Update: Both modules with Vaticanus (GNT-VAT) and Bezae (GNT-BEZ) are available from Accordance; GNT-VAT $60 and GNT-BEZ $40 (more on www.accordancebible.com). In a comment to this posts Danny Zacharias informs us that several other items of interest for textual criticism are available in the Accordance scholars collection.
The language map of the early Christians is rarely included in New Testament scholarship. This article argues that the understanding of the spread of Koine Greek needs to be nuanced; that local dialects and languages survived hellenization; and that early Christian communities were largely polyglot. The evidence suggests that prayer and songs, in particular, were often expressed in a vernacular, and that the early gospel traditions were transmitted in vernacular forms in some communities.
Strelan points out that, apart studies of the linguistic milieu of Palestine (Greek, Hebrew, Aramaic, and Latin), there is a virtual ignorance/avoidance of the study of local dialects by commentators and biblical reference books on early Christianity. His paper has three aims: (1) To nuance the use of Greek in the first Christian centuries, (2) to draw attention to the survival of local languages, and (3) to emphasize that a variety of languages were spoken in the early Christian communities.
In his conclusion, Strelan argues:
While evidence of vernacular usage in Christian worship practices is stronger from the later centuries, there is nothing in that evidence to suggest that this was an introduced phenomenon. The reasonable inference is that such was the case from the very earliest days of the Christian movement. Certainly, the evidence is strong that in the fourth century, some Christians in the empire heard the gospel and the Christian scriptures in their own languages. They also sang hymns and prayed in those languages. There is also good evidence that in the earlier centuries, local languages were used in prayer and in songs to the praise of God. There is also some evidence that illiterate Christians of the early generations of the movement maintained and passed on the tradition in an oral form in their vernacular. It is highly likely that such communication of the gospel, especially in story form, was common. Finally, there are hints within the New Testament itself that prayers, particularly, were offered also in languages other than Greek, and that Luke was himself aware of Christians in many parts of the empire who had heard in their own local languages ‘the mighty works of God’.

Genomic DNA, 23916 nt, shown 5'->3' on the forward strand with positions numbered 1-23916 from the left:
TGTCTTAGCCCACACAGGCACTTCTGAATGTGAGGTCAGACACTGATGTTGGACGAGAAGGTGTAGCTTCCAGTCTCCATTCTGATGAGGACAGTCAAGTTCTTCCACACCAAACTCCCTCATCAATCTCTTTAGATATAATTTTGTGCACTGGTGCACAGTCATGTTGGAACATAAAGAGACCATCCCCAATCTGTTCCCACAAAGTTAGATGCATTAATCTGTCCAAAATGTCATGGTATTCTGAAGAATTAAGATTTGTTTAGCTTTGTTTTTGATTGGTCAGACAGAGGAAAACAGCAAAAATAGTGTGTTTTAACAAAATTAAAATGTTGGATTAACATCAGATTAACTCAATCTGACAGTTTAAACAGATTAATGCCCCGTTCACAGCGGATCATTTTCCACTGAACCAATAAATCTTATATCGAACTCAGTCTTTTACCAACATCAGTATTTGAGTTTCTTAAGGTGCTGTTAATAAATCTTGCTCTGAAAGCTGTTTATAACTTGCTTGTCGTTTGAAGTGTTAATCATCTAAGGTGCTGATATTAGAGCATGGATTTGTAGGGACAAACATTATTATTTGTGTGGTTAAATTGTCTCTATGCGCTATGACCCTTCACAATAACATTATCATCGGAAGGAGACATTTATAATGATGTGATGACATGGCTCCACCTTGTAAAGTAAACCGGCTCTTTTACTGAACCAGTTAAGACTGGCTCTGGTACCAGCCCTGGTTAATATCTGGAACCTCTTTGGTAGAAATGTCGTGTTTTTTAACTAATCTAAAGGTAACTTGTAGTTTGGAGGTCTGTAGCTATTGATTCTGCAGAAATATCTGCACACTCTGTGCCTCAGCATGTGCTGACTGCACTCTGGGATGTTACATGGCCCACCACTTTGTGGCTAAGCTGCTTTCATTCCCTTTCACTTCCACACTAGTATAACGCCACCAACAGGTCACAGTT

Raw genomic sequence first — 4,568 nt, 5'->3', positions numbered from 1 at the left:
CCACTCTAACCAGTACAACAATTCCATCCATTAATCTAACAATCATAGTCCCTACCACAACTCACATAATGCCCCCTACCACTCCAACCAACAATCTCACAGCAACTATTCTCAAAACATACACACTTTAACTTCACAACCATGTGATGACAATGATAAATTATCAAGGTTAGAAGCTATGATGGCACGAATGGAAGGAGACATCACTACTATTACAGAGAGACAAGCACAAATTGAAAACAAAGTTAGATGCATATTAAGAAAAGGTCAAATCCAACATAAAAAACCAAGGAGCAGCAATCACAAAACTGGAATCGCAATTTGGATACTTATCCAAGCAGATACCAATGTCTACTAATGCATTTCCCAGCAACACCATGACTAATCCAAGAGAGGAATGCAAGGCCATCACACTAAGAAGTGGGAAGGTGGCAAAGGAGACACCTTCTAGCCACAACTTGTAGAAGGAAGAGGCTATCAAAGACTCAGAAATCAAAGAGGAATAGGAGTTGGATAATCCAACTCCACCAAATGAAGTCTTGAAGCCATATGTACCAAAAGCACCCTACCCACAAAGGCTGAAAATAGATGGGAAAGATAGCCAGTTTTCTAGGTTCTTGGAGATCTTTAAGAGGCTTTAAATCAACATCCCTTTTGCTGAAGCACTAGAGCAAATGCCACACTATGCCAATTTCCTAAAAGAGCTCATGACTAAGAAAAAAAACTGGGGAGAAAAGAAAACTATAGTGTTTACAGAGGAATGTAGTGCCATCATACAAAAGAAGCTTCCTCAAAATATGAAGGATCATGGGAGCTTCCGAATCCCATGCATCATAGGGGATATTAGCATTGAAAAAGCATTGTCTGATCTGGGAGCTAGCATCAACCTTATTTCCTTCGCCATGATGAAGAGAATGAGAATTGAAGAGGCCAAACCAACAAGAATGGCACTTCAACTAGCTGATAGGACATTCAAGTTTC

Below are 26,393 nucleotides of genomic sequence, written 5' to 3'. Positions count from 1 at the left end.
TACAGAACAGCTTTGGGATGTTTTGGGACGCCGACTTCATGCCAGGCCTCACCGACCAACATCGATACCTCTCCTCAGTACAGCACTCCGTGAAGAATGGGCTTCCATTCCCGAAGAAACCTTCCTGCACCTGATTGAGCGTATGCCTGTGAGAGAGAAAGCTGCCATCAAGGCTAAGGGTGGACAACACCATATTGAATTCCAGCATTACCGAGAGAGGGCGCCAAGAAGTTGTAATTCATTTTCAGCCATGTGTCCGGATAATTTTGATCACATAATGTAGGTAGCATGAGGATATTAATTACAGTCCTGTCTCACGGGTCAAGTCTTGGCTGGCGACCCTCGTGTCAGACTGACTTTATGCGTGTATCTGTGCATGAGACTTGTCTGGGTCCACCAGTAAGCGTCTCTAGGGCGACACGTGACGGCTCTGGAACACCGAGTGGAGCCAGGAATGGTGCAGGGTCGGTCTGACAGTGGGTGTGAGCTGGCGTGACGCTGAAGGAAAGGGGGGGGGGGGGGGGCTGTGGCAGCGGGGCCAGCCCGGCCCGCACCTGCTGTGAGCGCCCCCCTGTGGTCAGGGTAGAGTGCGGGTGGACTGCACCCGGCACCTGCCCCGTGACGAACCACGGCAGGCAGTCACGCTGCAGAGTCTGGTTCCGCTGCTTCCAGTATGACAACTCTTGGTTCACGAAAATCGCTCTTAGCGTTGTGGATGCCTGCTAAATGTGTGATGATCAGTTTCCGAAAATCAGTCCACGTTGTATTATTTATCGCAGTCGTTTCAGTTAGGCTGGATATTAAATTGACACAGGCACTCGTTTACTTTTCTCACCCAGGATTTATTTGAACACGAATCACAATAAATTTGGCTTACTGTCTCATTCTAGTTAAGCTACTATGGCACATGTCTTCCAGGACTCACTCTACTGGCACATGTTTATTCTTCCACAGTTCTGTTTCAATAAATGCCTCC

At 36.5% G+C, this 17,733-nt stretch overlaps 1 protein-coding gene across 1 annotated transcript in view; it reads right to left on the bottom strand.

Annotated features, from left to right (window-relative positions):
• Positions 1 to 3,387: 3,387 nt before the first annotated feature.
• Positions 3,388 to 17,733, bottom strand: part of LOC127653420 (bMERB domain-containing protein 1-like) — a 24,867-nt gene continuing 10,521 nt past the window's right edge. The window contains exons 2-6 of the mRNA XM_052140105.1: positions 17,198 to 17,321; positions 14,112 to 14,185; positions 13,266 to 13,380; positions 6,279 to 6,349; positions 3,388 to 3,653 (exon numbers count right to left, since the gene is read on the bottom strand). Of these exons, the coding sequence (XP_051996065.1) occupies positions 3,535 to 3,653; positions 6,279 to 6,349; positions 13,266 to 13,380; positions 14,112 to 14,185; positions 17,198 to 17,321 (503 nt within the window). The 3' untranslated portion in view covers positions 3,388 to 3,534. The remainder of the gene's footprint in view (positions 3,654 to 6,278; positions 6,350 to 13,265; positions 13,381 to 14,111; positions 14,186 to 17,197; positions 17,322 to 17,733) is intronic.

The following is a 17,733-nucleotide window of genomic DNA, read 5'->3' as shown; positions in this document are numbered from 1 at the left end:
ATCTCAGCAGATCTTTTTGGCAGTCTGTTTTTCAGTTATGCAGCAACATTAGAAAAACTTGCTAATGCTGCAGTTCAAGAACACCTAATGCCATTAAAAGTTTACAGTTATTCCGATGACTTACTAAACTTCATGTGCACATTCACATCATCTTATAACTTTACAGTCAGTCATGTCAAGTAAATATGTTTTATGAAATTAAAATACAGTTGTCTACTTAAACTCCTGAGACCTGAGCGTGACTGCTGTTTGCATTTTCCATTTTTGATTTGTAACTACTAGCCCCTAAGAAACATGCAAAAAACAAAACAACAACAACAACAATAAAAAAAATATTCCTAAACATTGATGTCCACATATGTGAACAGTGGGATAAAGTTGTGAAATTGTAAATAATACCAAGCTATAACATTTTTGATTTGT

For instance, given that most first-century inscriptions in Corinth are in Latin, we would do well to consider how that effected the linguistic milieu of the churches there. Likewise, if one accepts a Syrian provenance for the Gospel of Thomas we might seriously (re-)consider a Syriac Vorlage for Thomas as argued recently by Nicholas Perrin (but see the review of Perrin by Peter Williams in EJTh).
A cursory glance at the diverse array of languages and dialects of the NT mss is a further indicator of the assorted languages that Christianity was carried in (Ethiopic [Sahidic and Bohairic], Coptic, Arabic, Syriac, Armenian, Old Slavonic, and Georgian). Although these texts are obviously translations of Greek texts one has to wonder why their significance for the study of first and second century Christianity has not been pursued. Non-Greek and non-Aramaic speaking Christians emerged very early (certainly before 70 AD) and they would have needed or wanted translations and texts for their worship and ministry. Perhaps Tatian’s Diatessaron was not only a Gospel-harmony, but was also a quick way to get all four Gospels into the hands of Syriac speaking Christians. It is tenable to suppose that the various languages of our textual witnesses presuppose the diverse languages of Christians, of both the later and earlier centuries. While the manuscripts outside of the Greek and Latin texts may be numerically small and relatively late the translations themselves may have a longer antiquity and they point to a multi-lingual environment for Christians in Europe, North Africa, the Middle-East, and Eurasia. That of course begs the question as to what extent do we use fourth-fifth-sixth century mss to reconstruct the linguistic situation of Christians in the late first century and early secondary century. But it is an interesting question and Strelan fills in some of the details for us.